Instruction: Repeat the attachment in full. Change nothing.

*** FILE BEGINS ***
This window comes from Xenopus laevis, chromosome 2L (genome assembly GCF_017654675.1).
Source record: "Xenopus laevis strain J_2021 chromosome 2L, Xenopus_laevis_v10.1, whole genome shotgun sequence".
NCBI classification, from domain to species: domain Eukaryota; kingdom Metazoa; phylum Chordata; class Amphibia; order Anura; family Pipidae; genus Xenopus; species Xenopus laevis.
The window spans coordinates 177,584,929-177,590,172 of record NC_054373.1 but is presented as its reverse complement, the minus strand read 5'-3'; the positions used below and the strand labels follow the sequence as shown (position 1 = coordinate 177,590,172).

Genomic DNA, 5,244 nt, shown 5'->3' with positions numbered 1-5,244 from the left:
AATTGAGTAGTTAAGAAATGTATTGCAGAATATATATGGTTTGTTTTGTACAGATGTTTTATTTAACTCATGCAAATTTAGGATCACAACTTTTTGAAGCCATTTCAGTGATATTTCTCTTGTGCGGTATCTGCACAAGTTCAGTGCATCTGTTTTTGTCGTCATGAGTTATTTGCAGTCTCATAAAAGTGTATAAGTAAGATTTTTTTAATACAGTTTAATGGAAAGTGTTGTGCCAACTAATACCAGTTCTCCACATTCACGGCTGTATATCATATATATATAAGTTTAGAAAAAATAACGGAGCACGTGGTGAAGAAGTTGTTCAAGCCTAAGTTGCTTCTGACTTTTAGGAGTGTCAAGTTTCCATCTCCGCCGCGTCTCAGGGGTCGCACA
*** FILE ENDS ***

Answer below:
This window comes from Xenopus laevis, chromosome 2L (genome assembly GCF_017654675.1).
Source record: "Xenopus laevis strain J_2021 chromosome 2L, Xenopus_laevis_v10.1, whole genome shotgun sequence".
NCBI classification, from domain to species: domain Eukaryota; kingdom Metazoa; phylum Chordata; class Amphibia; order Anura; family Pipidae; genus Xenopus; species Xenopus laevis.
The window spans coordinates 177,584,929-177,590,172 of record NC_054373.1 but is presented as its reverse complement, the minus strand read 5'-3'; the positions used below and the strand labels follow the sequence as shown (position 1 = coordinate 177,590,172).

Genomic DNA, 5,244 nt, shown 5'->3' with positions numbered 1-5,244 from the left:
AATTGAGTAGTTAAGAAATGTATTGCAGAATATATATGGTTTGTTTTGTACAGATGTTTTATTTAACTCATGCAAATTTAGGATCACAACTTTTTGAAGCCATTTCAGTGATATTTCTCTTGTGCGGTATCTGCACAAGTTCAGTGCATCTGTTTTTGTCGTCATGAGTTATTTGCAGTCTCATAAAAGTGTATAAGTAAGATTTTTTTAATACAGTTTAATGGAAAGTGTTGTGCCAACTAATACCAGTTCTCCACATTCACGGCTGTATATCATATATATATAAGTTTAGAAAAAATAACGGAGCACGTGGTGAAGAAGTTGTTCAAGCCTAAGTTGCTTCTGACTTTTAGGAGTGTCAAGTTTCCATCTCCGCCGCGTCTCAGGGGTCGCACA